The Future of Medical Record Technology

Wednesday, July 06, 2011

Google announced last week that they would close the doors on their medical project, Google Health, leaving an opening for a new player in the medical record tech industry. Google Health was designed as a “personal health record service," a place where patients could voluntarily store all of their health records, in hopes of centralizing their treatment information. The medical industry has limitless room for growth, considering that almost 80 percent of medical records are on paper.

 

John Moore, research assistant and PhD candidate at MIT Media Lab's New Media Medicine group, hopes that his project "CollaboRhythm" will pick up where Google Health is leaving off.

Guests:

Dr. John Moore

Produced by:

Hsi-Chang Lin

Comments [4]

Larry Smith from Phoenix, AZ

Further to my comments posted above - Comments have been made that people/patients want to work with a healthcare provider who is concerned about their health instead of just staring at some computer screen. Very true - that's why the EMRStick -if given to the patient by the provider - this shows a caring by the provider for the patient having them the patient fully prepared for any visit they may make to any provider anywhere. Each provider will know what the others are doing for them the patient - viewing all patient records.

Jul. 07 2011 12:16 AM
Larry Smith from Phoenix Arizona

The EMRStick developed by Medstick Corp USA enables each healthcare provider to instantly know what all other patient providers are doing for the patient - no Internet access required! It stores all medical data, x-rays, lab tests, etc. Easy to carry in pocket, on keychain, in purse. Designed by professional healthcare industry to meet international standards.

Check it out at: www.emrstick.com

Jul. 06 2011 08:24 PM
Ace Bhattacharjya from Cambridge, MA

There has been quite a few post-mortems about why Google Health failed. Adam Bosworth (one of the early Google Health folks) says that it's because it wasn't social. I'm not sure he's completely right for healthcare-- maybe fitness or wellness. It was probably just harder and a longer term play than Google imagined it would be. Google Health's failure does not means that technology can't help both consumers obtain and physicians deliver better healthcare.

EMRs are integral to building a modern healthcare system- and for improving quality of care and reducing costs (through duplicate tests or reducing fraud). Without EMRs, there is no large scale evidence-based medicine. There are over 360 EMR vendors and while I'm sure some of them produce software that is lower quality that we'd want-- it certainly is not the norm.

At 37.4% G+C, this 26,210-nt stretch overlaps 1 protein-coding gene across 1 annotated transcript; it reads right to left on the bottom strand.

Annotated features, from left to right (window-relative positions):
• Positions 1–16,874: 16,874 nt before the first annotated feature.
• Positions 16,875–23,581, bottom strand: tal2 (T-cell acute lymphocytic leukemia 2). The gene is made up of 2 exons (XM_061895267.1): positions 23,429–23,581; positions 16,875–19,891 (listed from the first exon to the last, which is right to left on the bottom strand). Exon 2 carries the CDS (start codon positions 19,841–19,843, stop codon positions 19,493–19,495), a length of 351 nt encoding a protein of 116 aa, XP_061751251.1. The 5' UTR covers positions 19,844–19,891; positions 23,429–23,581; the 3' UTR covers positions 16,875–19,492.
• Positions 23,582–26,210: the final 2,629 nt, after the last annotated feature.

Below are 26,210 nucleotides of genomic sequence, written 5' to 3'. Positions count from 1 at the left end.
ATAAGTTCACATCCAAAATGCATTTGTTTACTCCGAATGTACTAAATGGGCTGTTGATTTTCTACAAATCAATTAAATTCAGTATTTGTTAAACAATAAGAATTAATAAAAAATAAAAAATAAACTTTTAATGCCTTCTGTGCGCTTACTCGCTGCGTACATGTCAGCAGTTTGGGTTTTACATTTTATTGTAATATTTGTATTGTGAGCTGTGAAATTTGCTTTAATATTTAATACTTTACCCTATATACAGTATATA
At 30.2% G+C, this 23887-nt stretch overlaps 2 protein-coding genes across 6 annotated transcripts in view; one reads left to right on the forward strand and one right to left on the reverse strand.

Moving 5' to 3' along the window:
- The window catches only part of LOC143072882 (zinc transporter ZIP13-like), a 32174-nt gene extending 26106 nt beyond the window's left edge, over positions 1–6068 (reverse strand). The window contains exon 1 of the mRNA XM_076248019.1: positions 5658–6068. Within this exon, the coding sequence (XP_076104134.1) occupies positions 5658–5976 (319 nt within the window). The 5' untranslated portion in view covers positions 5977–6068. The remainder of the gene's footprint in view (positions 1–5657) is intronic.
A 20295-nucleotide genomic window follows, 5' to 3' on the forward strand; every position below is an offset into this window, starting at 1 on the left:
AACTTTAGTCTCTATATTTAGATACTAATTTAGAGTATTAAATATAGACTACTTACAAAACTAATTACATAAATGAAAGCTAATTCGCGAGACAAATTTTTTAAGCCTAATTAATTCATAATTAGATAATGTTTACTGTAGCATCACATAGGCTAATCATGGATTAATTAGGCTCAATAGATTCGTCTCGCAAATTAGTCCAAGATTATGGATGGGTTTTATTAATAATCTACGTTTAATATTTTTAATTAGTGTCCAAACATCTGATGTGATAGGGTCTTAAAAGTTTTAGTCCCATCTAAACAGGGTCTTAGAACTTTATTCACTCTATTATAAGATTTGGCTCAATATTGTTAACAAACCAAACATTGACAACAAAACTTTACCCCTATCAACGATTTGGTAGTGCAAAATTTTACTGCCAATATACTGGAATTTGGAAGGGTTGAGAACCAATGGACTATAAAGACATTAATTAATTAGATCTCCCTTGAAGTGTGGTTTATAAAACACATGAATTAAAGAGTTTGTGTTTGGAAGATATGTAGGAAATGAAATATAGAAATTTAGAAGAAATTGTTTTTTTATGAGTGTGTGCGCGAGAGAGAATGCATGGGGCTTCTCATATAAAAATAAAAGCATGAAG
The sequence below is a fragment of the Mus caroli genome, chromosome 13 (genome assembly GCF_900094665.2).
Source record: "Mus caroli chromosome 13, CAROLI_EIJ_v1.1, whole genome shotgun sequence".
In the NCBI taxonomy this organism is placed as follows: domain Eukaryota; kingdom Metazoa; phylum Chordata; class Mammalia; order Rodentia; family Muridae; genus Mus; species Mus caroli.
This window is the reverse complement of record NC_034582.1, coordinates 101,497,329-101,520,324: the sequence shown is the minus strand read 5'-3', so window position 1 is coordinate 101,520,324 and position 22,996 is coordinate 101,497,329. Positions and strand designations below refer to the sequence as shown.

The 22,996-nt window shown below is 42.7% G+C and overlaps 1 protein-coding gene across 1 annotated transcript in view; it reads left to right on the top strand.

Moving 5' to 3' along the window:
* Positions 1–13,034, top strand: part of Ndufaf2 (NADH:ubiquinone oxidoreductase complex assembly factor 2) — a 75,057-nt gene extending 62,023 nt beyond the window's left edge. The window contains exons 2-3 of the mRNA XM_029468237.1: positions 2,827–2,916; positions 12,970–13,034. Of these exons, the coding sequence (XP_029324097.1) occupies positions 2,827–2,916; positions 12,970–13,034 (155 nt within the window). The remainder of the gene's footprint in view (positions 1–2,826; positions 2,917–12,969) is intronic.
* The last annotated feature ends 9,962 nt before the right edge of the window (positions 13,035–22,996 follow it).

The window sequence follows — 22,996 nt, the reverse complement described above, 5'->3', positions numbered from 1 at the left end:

It's hard to disagree with Moore's statement that people want people who care for them. But I'd also like to know that the person caring for me has the tools at their disposal to make sure that I'm getting the best care possible. I don't think these things are mutually exclusive-- in fact, what I want is a real person who has a real relationship with me alongside with best of class tools and technology.

Jul. 06 2011 04:10 PM
Peg from Southern Tier NY

Many medical service professionals are struggling to learn new computerized medical records technologies - adding 5-20 extra hours per week to their already way too busy schedules. These programs still have many "bugs;" hospital and health care records systems are crashing and meanwhile the professionals are losing valuable time for treating patients.

Many of these very experienced professionals are considering quitting or early retirement because they don't want to overload their already stressful workdays... Time for programmers to diagnose the electronic "bugs," before we lose the medical professionals who diagnose our physical "bugs."

Jul. 06 2011 07:03 AM

Leave a Comment

Register for your own account so you can vote on comments, save your favorites, and more. Learn more.
Please stay on topic, be civil, and be brief.
Email addresses are never displayed, but they are required to confirm your comments. Names are displayed with all comments. We reserve the right to edit any comments posted on this site. Please read the Comment Guidelines before posting. By leaving a comment, you agree to New York Public Radio's Privacy Policy and Terms Of Use.